Thursday, 28 February 2013

the plan to increase brain surgery for mental illness in Scotland

Since 2006 there have been 260 referrals for treatment at the Dundee Advanced Interventions Service at Ninewells Hospital which specialises in anterior cingulotomies or brain surgery for mental illness.  Of these referrals, 108 were men, 152 women, as usual women in psychiatry being targeted for special treatment.

According to the most recent DAIS report the mean age was 47yrs with a spread of ages from 18 to 84.  In other words any of us might be a candidate for this irreversible surgery if we had 'treatment refractory' depression or OCD, obsessive compulsive disorder.  And had been tried on a range of psychiatric drugs and courses of ECT/shock treatment.

The latest DAIS annual report summary and conclusions on p8 states: "Neurosurgical activity in 2011/12 continues to be variable but it is recognised that clinical activity varies from one year to the next and is dependent upon the nature of the patients referred. We believe that there remain considerable numbers of patients with unmet needs and we are keen to ensure that they have the opportunity to be referred to the service."  (bolding is mine)

You've got to admire the zeal with which the team at DAIS believe they are doing the right thing in promoting this cutting edge treatment.  Destroying brain tissue that is to do with feelings although it isn't a cure and the patient will likely have to look forward to further psychiatric treatment.  [see Mind website on 'Making sense of neurosurgery for mental disorder']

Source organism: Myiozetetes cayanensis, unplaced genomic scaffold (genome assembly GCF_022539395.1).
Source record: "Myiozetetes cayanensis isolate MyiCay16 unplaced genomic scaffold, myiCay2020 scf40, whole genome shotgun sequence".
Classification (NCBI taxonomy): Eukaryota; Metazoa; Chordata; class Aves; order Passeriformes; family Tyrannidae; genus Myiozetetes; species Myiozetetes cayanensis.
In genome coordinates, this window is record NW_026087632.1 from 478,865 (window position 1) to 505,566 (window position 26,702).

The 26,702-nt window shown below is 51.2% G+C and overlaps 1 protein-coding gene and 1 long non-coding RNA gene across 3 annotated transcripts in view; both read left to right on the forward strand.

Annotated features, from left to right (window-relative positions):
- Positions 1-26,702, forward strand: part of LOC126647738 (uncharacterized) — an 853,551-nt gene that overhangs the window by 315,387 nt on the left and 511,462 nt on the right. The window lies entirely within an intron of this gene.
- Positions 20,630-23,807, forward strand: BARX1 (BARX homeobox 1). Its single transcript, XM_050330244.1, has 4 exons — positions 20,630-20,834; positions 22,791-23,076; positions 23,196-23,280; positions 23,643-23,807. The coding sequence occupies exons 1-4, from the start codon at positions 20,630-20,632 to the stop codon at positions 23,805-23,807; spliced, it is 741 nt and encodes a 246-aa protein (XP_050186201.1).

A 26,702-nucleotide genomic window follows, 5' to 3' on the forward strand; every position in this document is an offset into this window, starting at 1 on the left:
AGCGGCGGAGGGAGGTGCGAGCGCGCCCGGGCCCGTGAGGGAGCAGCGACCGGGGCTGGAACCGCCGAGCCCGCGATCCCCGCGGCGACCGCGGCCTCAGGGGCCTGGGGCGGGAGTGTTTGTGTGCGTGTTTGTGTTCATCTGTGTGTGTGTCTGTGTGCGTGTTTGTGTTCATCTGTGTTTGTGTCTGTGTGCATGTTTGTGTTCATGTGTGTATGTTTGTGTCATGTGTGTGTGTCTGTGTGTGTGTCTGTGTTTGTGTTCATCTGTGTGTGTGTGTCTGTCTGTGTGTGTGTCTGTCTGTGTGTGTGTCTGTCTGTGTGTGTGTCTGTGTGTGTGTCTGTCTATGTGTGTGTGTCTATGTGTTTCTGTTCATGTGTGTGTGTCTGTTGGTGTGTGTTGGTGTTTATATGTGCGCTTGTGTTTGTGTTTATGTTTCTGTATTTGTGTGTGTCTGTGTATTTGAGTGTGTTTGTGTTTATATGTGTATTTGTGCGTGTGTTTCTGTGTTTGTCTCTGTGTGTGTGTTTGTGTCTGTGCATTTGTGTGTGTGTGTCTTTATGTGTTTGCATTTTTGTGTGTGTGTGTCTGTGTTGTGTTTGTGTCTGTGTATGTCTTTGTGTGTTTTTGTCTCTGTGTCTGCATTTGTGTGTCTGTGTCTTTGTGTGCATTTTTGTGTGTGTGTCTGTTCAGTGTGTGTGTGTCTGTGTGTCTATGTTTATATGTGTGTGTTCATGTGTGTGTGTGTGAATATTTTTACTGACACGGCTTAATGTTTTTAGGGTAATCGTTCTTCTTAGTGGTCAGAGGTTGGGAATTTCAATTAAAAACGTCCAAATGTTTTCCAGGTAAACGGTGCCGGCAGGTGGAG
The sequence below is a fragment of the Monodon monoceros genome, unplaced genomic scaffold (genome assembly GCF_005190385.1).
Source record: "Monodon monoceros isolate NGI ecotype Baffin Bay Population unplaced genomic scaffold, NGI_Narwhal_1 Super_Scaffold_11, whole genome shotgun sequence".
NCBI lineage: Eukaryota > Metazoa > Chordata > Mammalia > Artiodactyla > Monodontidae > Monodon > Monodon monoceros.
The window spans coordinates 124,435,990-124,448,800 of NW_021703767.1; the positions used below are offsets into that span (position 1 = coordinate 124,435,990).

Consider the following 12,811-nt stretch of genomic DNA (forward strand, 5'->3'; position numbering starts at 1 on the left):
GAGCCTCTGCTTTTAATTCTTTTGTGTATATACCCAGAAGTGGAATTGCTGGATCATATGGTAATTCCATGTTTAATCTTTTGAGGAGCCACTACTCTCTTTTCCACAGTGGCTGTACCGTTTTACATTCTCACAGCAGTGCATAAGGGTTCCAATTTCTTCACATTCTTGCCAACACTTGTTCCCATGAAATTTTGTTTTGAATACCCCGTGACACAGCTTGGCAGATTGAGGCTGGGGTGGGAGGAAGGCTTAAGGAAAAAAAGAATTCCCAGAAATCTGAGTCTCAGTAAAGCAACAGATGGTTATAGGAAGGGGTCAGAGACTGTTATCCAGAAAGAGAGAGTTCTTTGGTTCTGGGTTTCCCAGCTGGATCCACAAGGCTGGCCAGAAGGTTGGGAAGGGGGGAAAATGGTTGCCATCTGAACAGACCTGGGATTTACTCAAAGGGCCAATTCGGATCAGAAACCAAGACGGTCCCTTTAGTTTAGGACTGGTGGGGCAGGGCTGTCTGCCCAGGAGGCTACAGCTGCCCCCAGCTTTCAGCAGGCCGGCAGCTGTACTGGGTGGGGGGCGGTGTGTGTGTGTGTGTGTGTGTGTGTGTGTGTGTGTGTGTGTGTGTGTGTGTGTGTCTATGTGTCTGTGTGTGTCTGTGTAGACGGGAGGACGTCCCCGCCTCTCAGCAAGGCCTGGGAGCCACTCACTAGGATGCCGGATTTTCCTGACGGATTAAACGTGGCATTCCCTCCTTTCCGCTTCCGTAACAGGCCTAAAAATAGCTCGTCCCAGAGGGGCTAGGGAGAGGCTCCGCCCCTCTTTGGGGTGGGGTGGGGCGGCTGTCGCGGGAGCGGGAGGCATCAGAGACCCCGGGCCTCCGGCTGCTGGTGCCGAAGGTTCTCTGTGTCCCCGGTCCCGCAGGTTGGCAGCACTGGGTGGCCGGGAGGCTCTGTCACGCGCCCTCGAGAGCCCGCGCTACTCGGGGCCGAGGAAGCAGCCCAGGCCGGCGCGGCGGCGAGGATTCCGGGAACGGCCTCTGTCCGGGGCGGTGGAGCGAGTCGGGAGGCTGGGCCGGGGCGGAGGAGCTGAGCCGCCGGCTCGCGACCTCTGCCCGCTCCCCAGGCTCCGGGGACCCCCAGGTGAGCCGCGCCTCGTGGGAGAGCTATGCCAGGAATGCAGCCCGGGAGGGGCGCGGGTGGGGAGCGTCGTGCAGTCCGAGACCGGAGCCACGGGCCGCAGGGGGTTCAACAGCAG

Of course it may be that some people like having the attention of psychiatrists whatever the outcome.  I find this to be a mystery and nothing to do with my experience of psychiatry since 1970 when I first visited my mother in Kinnoull ward at Murray Royal Hospital.  And saw many distressed women all locked in together.  I came away from visiting in tears.

My mother had been forcibly given many courses of ECT/shock treatment in the 50's and 60's so eventually agreed to a lifelong depixol injection every 3wks until her death in 1998, aged 68, before her time.  A vulnerable woman agreeing to forced treatment so that she wouldn't be locked up in a psychiatric hospital and given more horrendous treatment against her will.  

There is no excuse for it, in my opinion.  My mother was a gentle woman who didn't deserve this sort of treatment and force used against her.  Therefore I have never believed psychiatry and think it to be a religion, a belief system, one that I am not prepared to accept or follow.  And I will continue to resist the use of force and of invasive treatment in psychiatry. 


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